Retailer Gameolo leaks prices for Intel's new i7 & i9 CPUs

Tomas Mccoy
June 1, 2017

It beats out AMD's 16-core Threadripper CPU, which was slated to be that company's most powerful consumer processor for 2017. Bryant said in an editorial on the Intel website that the processor family includes Intel's first teraflop desktop CPUs. Intel also revealed its new Core i9 processor, which it said targets advanced gaming, virtual reality and content creation.

It's worth noting that we don't have availability details for each new processor SKU yet, nor did Intel announce the clock speeds or other specs of the Extreme Edition or the other top-of-the line Core i9 X-series CPUs.

Intel is segmenting its new X-Series lineup into i5, i7, and, for the first time, i9 processors and increasing the core counts.

Intel's new X-Series chips replace the current X99 platform and come at a wide price range, from as little as $242 all the way up to $2,000.

This is by far the most extreme desktop processor ever introduced. Kaby Lake-X CPUs won't support Intel's Turbo Boost Max 3.0 technology. The Core i5 variant will run at a slightly lower 4GHz with a boost clock of 4.2GHz and does not support HyperThreading. The top-of-the-line Core i9 has an incredible 18 physical cores with Hyper-Threading for a total of 36 threads. Intel has turned its attention to a new generation of "streamers" who not only use cores to play the game but ask other cores.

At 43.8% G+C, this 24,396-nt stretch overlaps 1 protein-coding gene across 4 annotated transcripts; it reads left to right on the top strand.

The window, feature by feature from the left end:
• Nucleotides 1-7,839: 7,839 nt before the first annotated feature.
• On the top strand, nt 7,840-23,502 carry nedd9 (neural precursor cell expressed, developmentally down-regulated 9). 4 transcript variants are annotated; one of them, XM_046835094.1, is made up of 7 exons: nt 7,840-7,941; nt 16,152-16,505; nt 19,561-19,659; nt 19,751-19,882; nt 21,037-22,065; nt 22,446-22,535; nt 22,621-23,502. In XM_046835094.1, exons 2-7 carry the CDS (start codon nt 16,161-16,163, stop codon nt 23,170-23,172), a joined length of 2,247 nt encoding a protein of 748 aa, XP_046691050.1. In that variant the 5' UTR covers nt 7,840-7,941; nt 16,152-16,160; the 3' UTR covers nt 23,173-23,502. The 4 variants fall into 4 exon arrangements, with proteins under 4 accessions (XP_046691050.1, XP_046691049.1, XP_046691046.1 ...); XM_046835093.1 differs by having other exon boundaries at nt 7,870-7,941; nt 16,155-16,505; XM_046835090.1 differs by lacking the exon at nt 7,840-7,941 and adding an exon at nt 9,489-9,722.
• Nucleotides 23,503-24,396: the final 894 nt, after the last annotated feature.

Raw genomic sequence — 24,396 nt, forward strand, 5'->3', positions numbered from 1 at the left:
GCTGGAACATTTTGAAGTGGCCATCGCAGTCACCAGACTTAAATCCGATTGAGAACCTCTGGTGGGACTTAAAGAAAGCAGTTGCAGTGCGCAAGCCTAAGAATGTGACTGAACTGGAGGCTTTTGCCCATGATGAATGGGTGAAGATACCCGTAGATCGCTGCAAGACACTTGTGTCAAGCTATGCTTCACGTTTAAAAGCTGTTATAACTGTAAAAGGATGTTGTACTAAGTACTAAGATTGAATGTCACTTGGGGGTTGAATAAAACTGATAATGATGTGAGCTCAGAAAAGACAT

In February, Intel announced plans to launch its next wave of Core processors in the second half of this year.

The Core i7-7740x also has 4-cores but it doubles the threads of the previous i5 model.

The new, multi-core models also show that Intel is serious about keeping up with AMD, whose recently released Ryzen processors are seen by many as the first viable competitor to Intel's juggernaut Core series in years.

The market for the chip is likely to be small in the near-term, because most PC users have no need for the power that the Core i9 Extreme Edition offers. That's due in part to Intel's improved Turbo Boost technology, which is created to maximize both single-core and dual-core performance by choosing a "favored core" for each processing task.

Intel's branding for the Core i9 and X-series parts is, however, slightly muddled. That's only ringing in at 16 cores, which somehow seems inadequate now with Intel's announcement.

Other reports by VideoGamingPros

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